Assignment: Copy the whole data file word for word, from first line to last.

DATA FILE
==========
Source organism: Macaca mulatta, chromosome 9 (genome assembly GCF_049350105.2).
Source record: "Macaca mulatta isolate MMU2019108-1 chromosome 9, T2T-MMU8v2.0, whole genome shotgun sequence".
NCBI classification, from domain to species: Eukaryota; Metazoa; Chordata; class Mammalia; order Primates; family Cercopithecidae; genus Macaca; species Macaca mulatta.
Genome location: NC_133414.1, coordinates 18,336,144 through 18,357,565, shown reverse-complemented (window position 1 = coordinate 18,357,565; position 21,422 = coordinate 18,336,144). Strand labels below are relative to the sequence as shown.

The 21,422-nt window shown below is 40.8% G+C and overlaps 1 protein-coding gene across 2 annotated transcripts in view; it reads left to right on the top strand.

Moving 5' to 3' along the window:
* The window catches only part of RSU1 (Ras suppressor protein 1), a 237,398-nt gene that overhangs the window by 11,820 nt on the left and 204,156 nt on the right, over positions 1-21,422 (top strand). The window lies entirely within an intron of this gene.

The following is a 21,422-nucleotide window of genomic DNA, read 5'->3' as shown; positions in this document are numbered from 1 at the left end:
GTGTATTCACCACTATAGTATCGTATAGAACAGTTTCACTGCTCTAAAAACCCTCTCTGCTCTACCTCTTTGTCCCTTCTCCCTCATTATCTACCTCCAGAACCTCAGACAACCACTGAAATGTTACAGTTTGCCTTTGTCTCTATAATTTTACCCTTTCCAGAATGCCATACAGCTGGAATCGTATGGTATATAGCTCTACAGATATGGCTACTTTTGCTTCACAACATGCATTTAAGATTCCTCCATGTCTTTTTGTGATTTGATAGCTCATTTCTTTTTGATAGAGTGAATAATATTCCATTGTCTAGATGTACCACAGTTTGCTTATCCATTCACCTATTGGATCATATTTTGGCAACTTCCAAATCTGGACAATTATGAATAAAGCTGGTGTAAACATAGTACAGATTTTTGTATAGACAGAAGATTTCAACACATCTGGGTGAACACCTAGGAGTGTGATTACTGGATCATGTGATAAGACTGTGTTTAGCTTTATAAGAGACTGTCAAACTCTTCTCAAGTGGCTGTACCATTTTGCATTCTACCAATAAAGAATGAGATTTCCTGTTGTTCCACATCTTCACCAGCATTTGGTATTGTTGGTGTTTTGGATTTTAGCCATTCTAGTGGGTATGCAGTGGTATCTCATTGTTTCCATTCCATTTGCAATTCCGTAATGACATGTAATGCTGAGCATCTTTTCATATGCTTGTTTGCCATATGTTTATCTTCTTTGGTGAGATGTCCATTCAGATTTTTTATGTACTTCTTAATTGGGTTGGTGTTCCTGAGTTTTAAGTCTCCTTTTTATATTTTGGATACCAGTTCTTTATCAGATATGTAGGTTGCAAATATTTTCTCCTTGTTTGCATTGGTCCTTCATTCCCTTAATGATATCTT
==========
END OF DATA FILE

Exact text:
Source organism: Macaca mulatta, chromosome 9 (genome assembly GCF_049350105.2).
Source record: "Macaca mulatta isolate MMU2019108-1 chromosome 9, T2T-MMU8v2.0, whole genome shotgun sequence".
NCBI classification, from domain to species: Eukaryota; Metazoa; Chordata; class Mammalia; order Primates; family Cercopithecidae; genus Macaca; species Macaca mulatta.
Genome location: NC_133414.1, coordinates 18,336,144 through 18,357,565, shown reverse-complemented (window position 1 = coordinate 18,357,565; position 21,422 = coordinate 18,336,144). Strand labels below are relative to the sequence as shown.

The 21,422-nt window shown below is 40.8% G+C and overlaps 1 protein-coding gene across 2 annotated transcripts in view; it reads left to right on the top strand.

Moving 5' to 3' along the window:
* The window catches only part of RSU1 (Ras suppressor protein 1), a 237,398-nt gene that overhangs the window by 11,820 nt on the left and 204,156 nt on the right, over positions 1-21,422 (top strand). The window lies entirely within an intron of this gene.

The following is a 21,422-nucleotide window of genomic DNA, read 5'->3' as shown; positions in this document are numbered from 1 at the left end:
GTGTATTCACCACTATAGTATCGTATAGAACAGTTTCACTGCTCTAAAAACCCTCTCTGCTCTACCTCTTTGTCCCTTCTCCCTCATTATCTACCTCCAGAACCTCAGACAACCACTGAAATGTTACAGTTTGCCTTTGTCTCTATAATTTTACCCTTTCCAGAATGCCATACAGCTGGAATCGTATGGTATATAGCTCTACAGATATGGCTACTTTTGCTTCACAACATGCATTTAAGATTCCTCCATGTCTTTTTGTGATTTGATAGCTCATTTCTTTTTGATAGAGTGAATAATATTCCATTGTCTAGATGTACCACAGTTTGCTTATCCATTCACCTATTGGATCATATTTTGGCAACTTCCAAATCTGGACAATTATGAATAAAGCTGGTGTAAACATAGTACAGATTTTTGTATAGACAGAAGATTTCAACACATCTGGGTGAACACCTAGGAGTGTGATTACTGGATCATGTGATAAGACTGTGTTTAGCTTTATAAGAGACTGTCAAACTCTTCTCAAGTGGCTGTACCATTTTGCATTCTACCAATAAAGAATGAGATTTCCTGTTGTTCCACATCTTCACCAGCATTTGGTATTGTTGGTGTTTTGGATTTTAGCCATTCTAGTGGGTATGCAGTGGTATCTCATTGTTTCCATTCCATTTGCAATTCCGTAATGACATGTAATGCTGAGCATCTTTTCATATGCTTGTTTGCCATATGTTTATCTTCTTTGGTGAGATGTCCATTCAGATTTTTTATGTACTTCTTAATTGGGTTGGTGTTCCTGAGTTTTAAGTCTCCTTTTTATATTTTGGATACCAGTTCTTTATCAGATATGTAGGTTGCAAATATTTTCTCCTTGTTTGCATTGGTCCTTCATTCCCTTAATGATATCTT